Heating is a key element of occupant comfort. So why does the Passivhaus Standard have a limiting benchmark for heating energy of 15kWh/m2 per annum? Isn’t this contradictory?
While this may seem contradictory, there are good reasons for it. Firstly, heating makes up a significant proportion of energy consumption in buildings, so it needs to be addressed to improve energy efficiency and reduce climate change impact. Secondly, setting a very low heating energy benchmark drives a fabric first approach, which has several benefits, comfort being a key one. And thirdly, having a heating energy benchmark singled out from primary energy means it can’t be achieved by offsetting with renewables or any other energy accounting cheats.
15kWh/m2 for comfort – delivered with radical energy efficiency, fabric first design and no cheating!
Climate change is one of the biggest threats we face today. Clearly we need to reduce CO2 emissions globally to zero, or to less than zero, to address climate change. And architecture in the anthropocene must change to address this challenge, as I have written about in my manifesto. Buildings must emit radically less CO2 during construction and occupation. This often leads to the assumption that we should be delivering ‘Zero-Carbon Buildings’. However, this is the wrong target for buildings, radical energy efficiency is the right target for buildings.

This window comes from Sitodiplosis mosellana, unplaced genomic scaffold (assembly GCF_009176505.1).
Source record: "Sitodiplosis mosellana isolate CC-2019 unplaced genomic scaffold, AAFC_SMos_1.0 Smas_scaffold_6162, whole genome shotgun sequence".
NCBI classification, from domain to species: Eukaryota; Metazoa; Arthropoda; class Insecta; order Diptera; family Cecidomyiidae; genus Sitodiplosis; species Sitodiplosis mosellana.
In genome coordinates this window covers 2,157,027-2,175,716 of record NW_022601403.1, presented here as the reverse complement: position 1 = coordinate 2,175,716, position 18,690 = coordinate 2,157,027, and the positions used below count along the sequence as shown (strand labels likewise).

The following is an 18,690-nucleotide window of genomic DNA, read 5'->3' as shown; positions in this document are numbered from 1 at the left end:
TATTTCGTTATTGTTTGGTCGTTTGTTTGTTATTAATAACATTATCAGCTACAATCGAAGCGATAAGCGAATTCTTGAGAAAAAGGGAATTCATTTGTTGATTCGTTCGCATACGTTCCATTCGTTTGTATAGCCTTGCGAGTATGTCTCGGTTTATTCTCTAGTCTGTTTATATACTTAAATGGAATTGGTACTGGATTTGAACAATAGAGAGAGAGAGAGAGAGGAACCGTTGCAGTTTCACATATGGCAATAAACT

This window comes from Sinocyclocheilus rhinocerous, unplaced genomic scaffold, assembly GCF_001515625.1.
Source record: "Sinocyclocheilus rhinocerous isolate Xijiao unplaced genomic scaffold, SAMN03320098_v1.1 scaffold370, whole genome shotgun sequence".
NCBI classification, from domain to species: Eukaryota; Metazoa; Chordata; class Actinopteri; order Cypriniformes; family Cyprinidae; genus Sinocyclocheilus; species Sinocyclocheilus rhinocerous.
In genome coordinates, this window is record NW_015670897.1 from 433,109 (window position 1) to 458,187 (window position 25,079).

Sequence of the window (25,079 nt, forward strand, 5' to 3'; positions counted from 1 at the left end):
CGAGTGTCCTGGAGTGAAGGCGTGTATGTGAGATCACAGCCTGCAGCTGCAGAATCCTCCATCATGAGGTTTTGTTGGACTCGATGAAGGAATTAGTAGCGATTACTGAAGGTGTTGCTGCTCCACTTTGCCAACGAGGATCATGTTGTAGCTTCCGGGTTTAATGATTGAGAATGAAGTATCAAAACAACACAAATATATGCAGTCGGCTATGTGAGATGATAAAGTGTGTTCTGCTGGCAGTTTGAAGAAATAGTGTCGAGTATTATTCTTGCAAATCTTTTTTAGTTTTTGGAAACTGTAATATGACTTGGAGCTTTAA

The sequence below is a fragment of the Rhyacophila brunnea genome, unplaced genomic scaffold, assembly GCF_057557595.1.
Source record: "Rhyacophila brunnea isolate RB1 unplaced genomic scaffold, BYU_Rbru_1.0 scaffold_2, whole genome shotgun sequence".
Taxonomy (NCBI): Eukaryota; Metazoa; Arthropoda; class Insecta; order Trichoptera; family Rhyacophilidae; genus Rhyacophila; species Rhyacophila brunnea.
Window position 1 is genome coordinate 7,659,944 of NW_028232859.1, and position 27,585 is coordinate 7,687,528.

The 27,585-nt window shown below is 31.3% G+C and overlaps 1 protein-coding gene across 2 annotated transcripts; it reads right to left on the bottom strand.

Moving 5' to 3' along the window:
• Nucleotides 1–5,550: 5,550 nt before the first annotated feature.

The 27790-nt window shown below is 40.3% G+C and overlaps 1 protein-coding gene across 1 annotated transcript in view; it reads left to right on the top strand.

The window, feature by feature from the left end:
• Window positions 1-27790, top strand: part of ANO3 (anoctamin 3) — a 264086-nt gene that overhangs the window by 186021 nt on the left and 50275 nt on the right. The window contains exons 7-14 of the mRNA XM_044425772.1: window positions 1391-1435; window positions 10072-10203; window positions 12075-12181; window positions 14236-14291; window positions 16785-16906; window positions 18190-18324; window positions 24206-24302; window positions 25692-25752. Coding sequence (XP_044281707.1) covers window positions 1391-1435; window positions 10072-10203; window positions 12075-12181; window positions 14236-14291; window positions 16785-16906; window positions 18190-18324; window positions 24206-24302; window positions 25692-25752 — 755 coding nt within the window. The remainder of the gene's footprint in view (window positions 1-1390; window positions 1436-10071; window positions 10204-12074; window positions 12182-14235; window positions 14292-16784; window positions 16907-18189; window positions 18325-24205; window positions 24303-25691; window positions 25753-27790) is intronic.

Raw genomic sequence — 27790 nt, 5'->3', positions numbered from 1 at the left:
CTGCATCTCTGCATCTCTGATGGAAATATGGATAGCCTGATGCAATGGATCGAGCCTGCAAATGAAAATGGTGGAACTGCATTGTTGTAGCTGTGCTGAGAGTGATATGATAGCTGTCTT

In this blog post I explore 9 reasons why ‘Zero-Carbon Buildings’ is the wrong target and what the right targets are.
Is passivhaus a niche pursuit for ‘energy geeks’ and ‘treehuggers’? It may have started that way but it is rapidly gaining momentum in the UK and becoming highly relevant to the mainstream construction industry.
My friend Darren Lester, the founder of SpecifiedBy, invited me to write a guest blog for his site. (If you haven’t discovered it yet, SpecifiedBy is an incredibly useful resource, the online Building Regulations section have been a life saver for me!) The readers of his blog are from a broad spectrum of the UK construction industry, so I thought this would be a good opportunity to discuss three reasons why passivhaus is highly relevant to the mainstream UK construction industry.